Thursday, March 10, 2016


(pancha is five in samskritam; amritam is nectar)
Amavaasya / Kali Yugabda 5117 / Manmatha Maasi 25 (March 8, 2016)


Four girl students from VIVEKANANDA KENDRA VIDYALAYA of Nirjuli (Arunachal Pradesh, Bharat) have secured the 3rd position at the Taiwan International Science Fair held on January 24-29, 2016 at Taipei, the capital of Taiwan. Lishank Tasar (Class 7) and Tadar Parte (Class 8), presented a “Study on Traditional House Architecture in Itanagar Capital Complex and to improve climatic responsive contemporary house” while VKV Jirdin Aalo students, Toyir Kamgo and Zarnie Lollen, (both class 8 students), made their presentation on “Impact of firewood collection on weather & Climate of Jirdin village, Aalo”. The four were awarded medal, citations and cash prize of 3,200 dollars. 153 projects were presented in the event which saw the participation of 513 young scientists from 22 countries. The selection process involved scrutiny of projects at districts and then at the state Level by State Council for Science and Technology, Department of Science and Technology and finally at National Children Science Congress held at Bangalore and Chandigarh, sponsored by the Ministry of Science and Technology, Government of India. (A Facebook post, February 9, 2016).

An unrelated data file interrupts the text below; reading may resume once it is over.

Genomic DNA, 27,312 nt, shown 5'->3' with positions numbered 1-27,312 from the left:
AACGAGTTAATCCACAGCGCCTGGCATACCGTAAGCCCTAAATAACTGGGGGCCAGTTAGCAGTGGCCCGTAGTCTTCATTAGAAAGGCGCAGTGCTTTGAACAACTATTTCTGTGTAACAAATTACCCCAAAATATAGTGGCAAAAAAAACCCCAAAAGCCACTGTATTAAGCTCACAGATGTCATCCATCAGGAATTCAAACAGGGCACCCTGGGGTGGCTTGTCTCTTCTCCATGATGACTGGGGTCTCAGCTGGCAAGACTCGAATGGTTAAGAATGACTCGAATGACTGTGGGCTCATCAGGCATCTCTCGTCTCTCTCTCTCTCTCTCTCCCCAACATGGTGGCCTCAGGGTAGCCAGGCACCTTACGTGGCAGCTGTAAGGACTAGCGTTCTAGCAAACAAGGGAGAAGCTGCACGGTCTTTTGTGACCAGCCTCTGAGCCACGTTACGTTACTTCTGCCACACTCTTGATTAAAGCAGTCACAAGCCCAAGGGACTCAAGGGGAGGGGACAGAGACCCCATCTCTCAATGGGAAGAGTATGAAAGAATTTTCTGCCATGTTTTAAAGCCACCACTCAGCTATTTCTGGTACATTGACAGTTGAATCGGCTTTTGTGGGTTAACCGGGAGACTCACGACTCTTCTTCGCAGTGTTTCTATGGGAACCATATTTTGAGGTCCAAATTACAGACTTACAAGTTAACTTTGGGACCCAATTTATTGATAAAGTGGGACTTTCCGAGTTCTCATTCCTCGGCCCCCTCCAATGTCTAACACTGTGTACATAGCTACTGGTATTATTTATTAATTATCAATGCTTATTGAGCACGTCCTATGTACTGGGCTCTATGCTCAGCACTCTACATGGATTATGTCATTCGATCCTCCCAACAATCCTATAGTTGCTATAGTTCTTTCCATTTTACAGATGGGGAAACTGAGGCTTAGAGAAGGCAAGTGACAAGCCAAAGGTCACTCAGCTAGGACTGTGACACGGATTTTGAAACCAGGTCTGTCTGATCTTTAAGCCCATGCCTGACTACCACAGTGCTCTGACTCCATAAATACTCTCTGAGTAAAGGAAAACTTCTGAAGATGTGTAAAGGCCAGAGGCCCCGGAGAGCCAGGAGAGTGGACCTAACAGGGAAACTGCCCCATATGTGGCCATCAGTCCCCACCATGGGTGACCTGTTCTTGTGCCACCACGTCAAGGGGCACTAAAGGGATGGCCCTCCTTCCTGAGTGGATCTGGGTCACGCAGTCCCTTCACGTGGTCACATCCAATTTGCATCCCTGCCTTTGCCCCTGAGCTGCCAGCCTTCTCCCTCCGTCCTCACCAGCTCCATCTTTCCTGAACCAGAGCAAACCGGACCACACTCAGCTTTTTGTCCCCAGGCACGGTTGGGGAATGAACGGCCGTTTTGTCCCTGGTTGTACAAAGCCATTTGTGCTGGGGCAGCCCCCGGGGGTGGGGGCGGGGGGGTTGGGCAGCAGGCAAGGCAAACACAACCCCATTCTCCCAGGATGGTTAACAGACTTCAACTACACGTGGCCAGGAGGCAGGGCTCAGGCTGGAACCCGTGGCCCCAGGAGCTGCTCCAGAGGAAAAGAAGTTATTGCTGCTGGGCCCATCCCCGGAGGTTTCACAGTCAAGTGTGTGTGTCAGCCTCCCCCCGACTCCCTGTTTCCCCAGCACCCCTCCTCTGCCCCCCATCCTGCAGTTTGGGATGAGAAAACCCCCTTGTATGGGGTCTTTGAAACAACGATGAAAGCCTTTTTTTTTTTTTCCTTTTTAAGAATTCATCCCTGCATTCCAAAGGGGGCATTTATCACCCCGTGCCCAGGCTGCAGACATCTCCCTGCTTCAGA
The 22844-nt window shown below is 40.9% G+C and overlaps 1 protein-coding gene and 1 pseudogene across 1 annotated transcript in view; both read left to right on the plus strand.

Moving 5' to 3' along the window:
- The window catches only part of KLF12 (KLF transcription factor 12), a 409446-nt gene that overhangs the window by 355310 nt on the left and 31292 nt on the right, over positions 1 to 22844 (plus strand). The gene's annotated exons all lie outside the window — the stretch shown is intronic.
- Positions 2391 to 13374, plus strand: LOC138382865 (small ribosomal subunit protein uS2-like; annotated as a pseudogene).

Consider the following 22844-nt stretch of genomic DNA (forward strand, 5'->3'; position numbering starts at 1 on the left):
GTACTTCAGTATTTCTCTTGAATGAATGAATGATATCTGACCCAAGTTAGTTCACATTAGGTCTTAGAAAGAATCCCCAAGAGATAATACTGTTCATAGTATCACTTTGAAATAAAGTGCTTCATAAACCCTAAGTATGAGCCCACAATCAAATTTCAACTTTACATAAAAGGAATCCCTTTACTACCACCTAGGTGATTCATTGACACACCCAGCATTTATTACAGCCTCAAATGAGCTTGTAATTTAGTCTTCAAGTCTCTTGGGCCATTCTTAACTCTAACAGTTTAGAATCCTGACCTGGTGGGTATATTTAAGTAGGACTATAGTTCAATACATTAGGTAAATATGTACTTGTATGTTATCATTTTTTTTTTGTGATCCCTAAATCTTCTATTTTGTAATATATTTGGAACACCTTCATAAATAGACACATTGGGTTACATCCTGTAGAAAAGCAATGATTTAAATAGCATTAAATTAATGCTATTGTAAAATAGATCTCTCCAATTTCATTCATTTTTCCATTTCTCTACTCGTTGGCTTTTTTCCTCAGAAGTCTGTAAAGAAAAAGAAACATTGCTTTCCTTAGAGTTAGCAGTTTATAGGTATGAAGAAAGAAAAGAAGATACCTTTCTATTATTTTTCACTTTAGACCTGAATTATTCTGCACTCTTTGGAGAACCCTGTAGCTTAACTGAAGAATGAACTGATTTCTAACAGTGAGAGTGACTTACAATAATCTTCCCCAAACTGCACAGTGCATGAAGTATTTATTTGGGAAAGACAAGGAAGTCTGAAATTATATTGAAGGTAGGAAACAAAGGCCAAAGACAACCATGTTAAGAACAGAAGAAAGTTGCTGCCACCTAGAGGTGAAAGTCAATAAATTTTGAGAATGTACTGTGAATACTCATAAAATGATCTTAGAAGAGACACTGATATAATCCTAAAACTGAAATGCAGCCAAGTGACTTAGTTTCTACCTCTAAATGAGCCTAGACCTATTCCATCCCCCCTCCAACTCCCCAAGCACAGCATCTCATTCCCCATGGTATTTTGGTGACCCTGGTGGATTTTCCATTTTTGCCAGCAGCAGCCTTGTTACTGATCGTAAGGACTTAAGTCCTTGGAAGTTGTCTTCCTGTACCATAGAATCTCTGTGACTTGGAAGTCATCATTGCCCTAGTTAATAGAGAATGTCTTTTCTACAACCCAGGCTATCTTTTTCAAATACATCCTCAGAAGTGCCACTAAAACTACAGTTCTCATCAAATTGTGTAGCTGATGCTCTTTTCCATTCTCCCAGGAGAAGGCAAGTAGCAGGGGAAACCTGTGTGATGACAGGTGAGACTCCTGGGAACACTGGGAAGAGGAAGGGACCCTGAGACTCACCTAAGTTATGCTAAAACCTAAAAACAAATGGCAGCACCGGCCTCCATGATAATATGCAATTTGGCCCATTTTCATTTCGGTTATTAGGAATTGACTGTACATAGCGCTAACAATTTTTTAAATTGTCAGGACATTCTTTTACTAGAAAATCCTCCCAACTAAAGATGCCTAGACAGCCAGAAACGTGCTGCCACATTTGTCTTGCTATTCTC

Vivek Vadke (59), a chemical engineer, has set an example for others to follow, by cutting down expenses on his daughter's wedding and donating the amount to two drought-affected villages in Marathwada (Maharashtra, Bharat). This region is the most-affected area in the state, with just 8% water stocks remaining. Vivek and his wife Vasanti have always been very active socially and connected with the Gram Vikas wing of the Rashtriya Swayamsevak Sangh (RSS). They decided not to spend money on decorations and other unimportant things during wedding and thus saved 6 lakh, which was then donated to two villages. The money will be used to desilt and widen rivers that run along these villages so that they are ready to accommodate more water during the monsoon. Their daughter, Jaai, a bio-informatics graduate, married Tejas, a fighter pilot, on December 24, 2015 after which the sum was personally handed over to the villagers. "After visiting the villages, we realized that the best way to use the money would be to help deepen and widen the water resources in these villages to increase their capacity for the monsoon," said Vadke. (Based on a report in THE TIMES OF INDIA, February17, 2016).